Bryant Drops 31 Points, Powers Lakers to Victory
It was the kind of day that only somebody of Kobe Bryant’s stature could have.
Hours after visiting the White House to meet with President Barack Obama, the 17-time all-star left another opposing arena chanting his name by dropping a season-high 31 points to lead the Lakers past Washington, 108-104.
Bryant treated a largely pro-Lakers crowd to a vintage finale, hitting a 3-pointer with 58 seconds left to turn the Wizards’ one-point advantage into an L.A. lead.
When Marcin Gortat answered on the next possession to tie it back up, Bryant sunk another clutch bucket — this time a 16-foot fadeaway — which sent Verizon Center into a frenzy and put the Lakers ahead for good.
“It was like a movie, him taking it over toward the end, knocking those shots down,” Jordan Clarkson said. “It was crazy. The atmosphere was crazy. The energy was crazy.”
Even crazier was the performance that the 37-year-old Bryant put on in his fourth game in five days. He shot 10-of-24, hitting four triples and scoring 12 points in the final quarter alone.
“I just tried to stay as loose as possible: jumping up and down, running in place and doing all those things that old guys do at the gym that you see and make fun of and try not to do,” Bryant said. “But at this point, you’ve just got to do whatever you gotta do to stay loose.”
Bryant made it a point to operate more from mid-range, where he took half of his shots from, including the game-winner.
“When I have my legs, I can go for that shot,” he said. “And I feel very comfortable in that shot and stopping and pulling up.”
Though Bryant undoubtedly stole the limelight in his final game in Washington, it was a true team effort that propelled the Lakers (3-15) to their first victory in two weeks.
The Wizards (7-9) actually outshot the Lakers — 46.8 percent to 42.7 — but L.A. was able to take 17 more attempts thanks to a plethora of rebounds and steals.
The Lakers doubled Washington’s eight offensive boards thanks primarily to Julius Randle, who had 15 points and a career-high 19 rebounds, including seven on the offensive glass.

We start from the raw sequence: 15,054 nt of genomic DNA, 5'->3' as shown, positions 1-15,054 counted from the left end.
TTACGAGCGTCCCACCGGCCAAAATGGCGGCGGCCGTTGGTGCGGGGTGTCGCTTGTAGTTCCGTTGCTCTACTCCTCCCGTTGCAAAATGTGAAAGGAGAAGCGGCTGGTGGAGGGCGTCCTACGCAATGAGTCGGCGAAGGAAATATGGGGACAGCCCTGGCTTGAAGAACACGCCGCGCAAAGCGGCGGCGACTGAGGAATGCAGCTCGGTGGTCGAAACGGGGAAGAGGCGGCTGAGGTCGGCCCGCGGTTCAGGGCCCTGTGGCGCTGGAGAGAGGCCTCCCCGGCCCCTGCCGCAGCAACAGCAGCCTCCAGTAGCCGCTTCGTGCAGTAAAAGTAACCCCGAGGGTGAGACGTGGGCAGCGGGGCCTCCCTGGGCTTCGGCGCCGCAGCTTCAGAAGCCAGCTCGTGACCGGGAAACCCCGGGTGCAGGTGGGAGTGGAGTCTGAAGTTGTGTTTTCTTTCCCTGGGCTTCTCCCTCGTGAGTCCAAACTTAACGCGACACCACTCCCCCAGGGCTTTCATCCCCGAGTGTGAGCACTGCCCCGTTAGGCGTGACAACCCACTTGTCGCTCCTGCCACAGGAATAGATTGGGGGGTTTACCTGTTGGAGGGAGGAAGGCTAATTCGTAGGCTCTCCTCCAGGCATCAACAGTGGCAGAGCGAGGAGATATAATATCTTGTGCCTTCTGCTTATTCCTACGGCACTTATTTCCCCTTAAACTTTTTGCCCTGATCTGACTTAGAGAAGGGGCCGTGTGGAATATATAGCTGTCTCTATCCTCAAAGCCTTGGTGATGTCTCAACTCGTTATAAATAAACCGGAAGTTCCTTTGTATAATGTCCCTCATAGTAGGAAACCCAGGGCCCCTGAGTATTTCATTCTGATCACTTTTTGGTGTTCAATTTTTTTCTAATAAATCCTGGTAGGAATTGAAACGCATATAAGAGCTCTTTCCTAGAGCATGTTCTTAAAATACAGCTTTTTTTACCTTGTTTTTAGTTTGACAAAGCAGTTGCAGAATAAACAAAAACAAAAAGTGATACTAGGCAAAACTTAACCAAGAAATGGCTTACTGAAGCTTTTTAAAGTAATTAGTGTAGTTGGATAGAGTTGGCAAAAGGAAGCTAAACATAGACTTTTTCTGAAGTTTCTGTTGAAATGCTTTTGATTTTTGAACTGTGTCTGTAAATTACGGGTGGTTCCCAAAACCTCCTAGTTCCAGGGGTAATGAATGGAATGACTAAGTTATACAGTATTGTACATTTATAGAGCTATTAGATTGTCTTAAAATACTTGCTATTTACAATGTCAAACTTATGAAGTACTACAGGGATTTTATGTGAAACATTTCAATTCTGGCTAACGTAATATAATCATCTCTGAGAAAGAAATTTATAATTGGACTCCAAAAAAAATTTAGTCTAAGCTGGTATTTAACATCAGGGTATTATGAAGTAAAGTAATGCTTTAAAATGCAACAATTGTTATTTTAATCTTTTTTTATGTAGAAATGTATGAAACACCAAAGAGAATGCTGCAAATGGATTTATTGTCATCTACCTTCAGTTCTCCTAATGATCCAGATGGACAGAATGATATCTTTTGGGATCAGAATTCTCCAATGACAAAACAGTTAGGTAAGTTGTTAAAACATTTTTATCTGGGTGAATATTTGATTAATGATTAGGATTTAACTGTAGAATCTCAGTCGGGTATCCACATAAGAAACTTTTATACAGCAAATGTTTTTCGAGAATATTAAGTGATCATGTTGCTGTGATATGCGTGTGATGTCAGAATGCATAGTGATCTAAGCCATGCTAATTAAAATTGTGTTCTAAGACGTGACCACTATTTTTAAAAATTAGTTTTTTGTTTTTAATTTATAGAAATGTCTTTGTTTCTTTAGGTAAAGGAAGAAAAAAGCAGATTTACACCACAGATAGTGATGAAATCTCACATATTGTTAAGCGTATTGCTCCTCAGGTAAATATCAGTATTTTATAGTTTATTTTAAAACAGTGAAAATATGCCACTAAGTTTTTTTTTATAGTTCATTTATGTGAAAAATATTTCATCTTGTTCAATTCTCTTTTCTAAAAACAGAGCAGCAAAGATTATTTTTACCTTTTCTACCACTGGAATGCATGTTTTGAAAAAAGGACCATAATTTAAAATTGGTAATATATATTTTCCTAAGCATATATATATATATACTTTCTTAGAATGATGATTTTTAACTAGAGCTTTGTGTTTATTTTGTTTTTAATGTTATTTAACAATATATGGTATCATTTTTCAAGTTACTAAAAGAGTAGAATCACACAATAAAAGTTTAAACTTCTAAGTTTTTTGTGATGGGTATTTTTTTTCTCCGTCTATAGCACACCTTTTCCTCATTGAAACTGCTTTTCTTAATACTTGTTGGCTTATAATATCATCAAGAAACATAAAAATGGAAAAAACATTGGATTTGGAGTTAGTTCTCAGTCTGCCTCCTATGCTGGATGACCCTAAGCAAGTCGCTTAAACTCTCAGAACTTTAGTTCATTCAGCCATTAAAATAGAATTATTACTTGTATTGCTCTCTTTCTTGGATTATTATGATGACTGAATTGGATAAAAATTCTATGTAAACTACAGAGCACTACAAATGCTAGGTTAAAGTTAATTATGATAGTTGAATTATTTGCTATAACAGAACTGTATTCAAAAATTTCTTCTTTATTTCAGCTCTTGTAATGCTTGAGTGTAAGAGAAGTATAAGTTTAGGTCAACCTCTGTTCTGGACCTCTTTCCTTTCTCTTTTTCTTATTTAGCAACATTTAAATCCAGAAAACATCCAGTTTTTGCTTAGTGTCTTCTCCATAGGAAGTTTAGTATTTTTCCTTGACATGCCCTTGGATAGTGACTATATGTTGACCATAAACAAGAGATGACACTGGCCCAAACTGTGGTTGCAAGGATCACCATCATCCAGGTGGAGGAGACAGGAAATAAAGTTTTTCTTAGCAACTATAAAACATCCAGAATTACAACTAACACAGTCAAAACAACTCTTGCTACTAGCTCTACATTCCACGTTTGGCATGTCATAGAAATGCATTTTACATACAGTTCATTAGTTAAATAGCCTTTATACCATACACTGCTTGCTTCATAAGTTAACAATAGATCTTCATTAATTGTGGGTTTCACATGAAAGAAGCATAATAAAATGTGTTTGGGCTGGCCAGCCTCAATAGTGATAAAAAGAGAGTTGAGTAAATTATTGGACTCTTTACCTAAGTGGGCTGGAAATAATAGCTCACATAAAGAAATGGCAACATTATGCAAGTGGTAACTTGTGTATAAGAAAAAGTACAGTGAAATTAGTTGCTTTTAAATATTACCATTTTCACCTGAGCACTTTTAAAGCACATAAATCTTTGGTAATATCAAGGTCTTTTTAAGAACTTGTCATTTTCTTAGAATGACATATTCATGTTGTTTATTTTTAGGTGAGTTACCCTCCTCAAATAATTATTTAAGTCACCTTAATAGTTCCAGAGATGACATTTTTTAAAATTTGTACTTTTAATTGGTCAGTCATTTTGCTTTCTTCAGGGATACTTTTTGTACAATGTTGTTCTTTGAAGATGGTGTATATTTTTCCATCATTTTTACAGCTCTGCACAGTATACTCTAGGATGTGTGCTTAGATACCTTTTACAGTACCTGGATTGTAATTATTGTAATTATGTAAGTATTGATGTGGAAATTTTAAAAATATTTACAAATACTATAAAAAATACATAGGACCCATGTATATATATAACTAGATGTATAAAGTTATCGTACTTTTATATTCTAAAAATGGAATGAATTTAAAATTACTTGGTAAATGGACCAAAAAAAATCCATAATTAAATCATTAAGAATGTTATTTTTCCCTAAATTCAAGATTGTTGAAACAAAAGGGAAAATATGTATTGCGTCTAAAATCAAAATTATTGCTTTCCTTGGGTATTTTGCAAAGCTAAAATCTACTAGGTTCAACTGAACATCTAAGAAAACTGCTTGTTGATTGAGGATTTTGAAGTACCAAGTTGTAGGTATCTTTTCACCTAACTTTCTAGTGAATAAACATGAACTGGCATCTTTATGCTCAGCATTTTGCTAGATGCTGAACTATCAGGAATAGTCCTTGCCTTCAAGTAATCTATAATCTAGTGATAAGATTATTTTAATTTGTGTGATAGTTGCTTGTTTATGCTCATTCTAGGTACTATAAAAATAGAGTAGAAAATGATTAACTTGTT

“Just taking advantage of my ability as far as my athleticism, especially at my position,” Randle said. “Just tried to play really hard, bust through a wall.”
Meanwhile, the Lakers, who force the league’s third-fewest turnovers, finished with a season-best 18 steals — including seven alone from Lou Williams, who is just the second player in the NBA this season with that many swipes in a game.
Williams’ most important theft came courtesy of a bit of veteran knowledge from Bryant. With Washington trying to inbound after Bryant’s go-ahead jumper, the 20-year veteran told his teammates that John Wall — who scored 34 points, including 15 in the fourth quarter — would be used as a decoy.
Williams heeded Bryant’s words, keyed in on Bradley Beal and came up with the steal to seal victory for L.A.
Back and Forth
At first, it seemed like it might be another painful night for the Lakers, who quickly fell behind by seven midway through the first quarter. But then L.A. scored 13 unanswered points and eventually worked its lead up to 19.
However, Washington was far from done. From the middle of the second frame through the beginning of the third, it went on a 25-6 run to tie things back up.
The game’s up-and-down action featured 13 lead changes and a dozen ties before Bryant’s heroics finally pushed the purple and gold past the Wizards for the first time since December 2010.
“I was a fan just to get to witness it in person,” D’Angelo Russell said of the former MVP’s display.
"KO-BE! KO-BE! KO-BE!" pic.twitter.com/q2JhoG6fYr— Los Angeles Lakers (@Lakers) December 3, 2015
Like Williams, Russell also set a career-high in steals with four. … Clarkson provided 18 points on 6-of-14 shooting. … Wall (11 assists) and Gortat (18 points, 10 rebounds) had double-doubles for Washington. … A sellout crowd of 20,356 was on hand for Bryant’s last game in the nation’s capital.
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